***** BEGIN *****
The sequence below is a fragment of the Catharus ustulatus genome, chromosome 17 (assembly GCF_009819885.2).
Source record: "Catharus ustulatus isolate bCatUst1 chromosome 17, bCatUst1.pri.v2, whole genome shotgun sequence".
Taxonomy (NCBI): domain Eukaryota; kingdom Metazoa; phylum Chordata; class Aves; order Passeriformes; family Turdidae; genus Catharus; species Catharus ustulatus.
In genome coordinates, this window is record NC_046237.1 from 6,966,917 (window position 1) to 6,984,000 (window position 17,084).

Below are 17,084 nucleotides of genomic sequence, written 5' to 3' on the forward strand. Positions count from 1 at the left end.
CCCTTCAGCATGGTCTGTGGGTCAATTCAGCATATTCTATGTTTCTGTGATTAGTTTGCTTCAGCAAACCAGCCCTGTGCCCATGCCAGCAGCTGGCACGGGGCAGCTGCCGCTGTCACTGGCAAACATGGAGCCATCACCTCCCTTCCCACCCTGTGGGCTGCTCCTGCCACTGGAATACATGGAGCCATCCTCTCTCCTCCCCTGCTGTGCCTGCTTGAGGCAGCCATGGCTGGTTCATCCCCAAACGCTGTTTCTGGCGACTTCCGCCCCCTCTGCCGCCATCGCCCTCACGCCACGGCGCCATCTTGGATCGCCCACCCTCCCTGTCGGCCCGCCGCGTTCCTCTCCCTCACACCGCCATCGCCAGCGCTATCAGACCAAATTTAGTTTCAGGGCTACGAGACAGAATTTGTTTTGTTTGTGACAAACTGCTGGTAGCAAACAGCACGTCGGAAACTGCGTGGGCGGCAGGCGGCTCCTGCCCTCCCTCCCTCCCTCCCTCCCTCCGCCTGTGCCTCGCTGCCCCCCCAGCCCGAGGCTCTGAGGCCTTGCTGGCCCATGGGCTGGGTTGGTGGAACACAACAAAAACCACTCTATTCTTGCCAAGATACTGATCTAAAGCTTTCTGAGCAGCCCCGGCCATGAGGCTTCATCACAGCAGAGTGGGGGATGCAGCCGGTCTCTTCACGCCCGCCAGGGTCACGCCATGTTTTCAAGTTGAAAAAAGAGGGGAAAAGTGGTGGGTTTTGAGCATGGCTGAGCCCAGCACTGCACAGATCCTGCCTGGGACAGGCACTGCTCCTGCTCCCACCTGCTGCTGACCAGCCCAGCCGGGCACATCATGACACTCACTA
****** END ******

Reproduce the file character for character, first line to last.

The sequence below is a fragment of the Catharus ustulatus genome, chromosome 17 (assembly GCF_009819885.2).
Source record: "Catharus ustulatus isolate bCatUst1 chromosome 17, bCatUst1.pri.v2, whole genome shotgun sequence".
Taxonomy (NCBI): domain Eukaryota; kingdom Metazoa; phylum Chordata; class Aves; order Passeriformes; family Turdidae; genus Catharus; species Catharus ustulatus.
In genome coordinates, this window is record NC_046237.1 from 6,966,917 (window position 1) to 6,984,000 (window position 17,084).

Below are 17,084 nucleotides of genomic sequence, written 5' to 3' on the forward strand. Positions count from 1 at the left end.
CCCTTCAGCATGGTCTGTGGGTCAATTCAGCATATTCTATGTTTCTGTGATTAGTTTGCTTCAGCAAACCAGCCCTGTGCCCATGCCAGCAGCTGGCACGGGGCAGCTGCCGCTGTCACTGGCAAACATGGAGCCATCACCTCCCTTCCCACCCTGTGGGCTGCTCCTGCCACTGGAATACATGGAGCCATCCTCTCTCCTCCCCTGCTGTGCCTGCTTGAGGCAGCCATGGCTGGTTCATCCCCAAACGCTGTTTCTGGCGACTTCCGCCCCCTCTGCCGCCATCGCCCTCACGCCACGGCGCCATCTTGGATCGCCCACCCTCCCTGTCGGCCCGCCGCGTTCCTCTCCCTCACACCGCCATCGCCAGCGCTATCAGACCAAATTTAGTTTCAGGGCTACGAGACAGAATTTGTTTTGTTTGTGACAAACTGCTGGTAGCAAACAGCACGTCGGAAACTGCGTGGGCGGCAGGCGGCTCCTGCCCTCCCTCCCTCCCTCCCTCCCTCCGCCTGTGCCTCGCTGCCCCCCCAGCCCGAGGCTCTGAGGCCTTGCTGGCCCATGGGCTGGGTTGGTGGAACACAACAAAAACCACTCTATTCTTGCCAAGATACTGATCTAAAGCTTTCTGAGCAGCCCCGGCCATGAGGCTTCATCACAGCAGAGTGGGGGATGCAGCCGGTCTCTTCACGCCCGCCAGGGTCACGCCATGTTTTCAAGTTGAAAAAAGAGGGGAAAAGTGGTGGGTTTTGAGCATGGCTGAGCCCAGCACTGCACAGATCCTGCCTGGGACAGGCACTGCTCCTGCTCCCACCTGCTGCTGACCAGCCCAGCCGGGCACATCATGACACTCACTA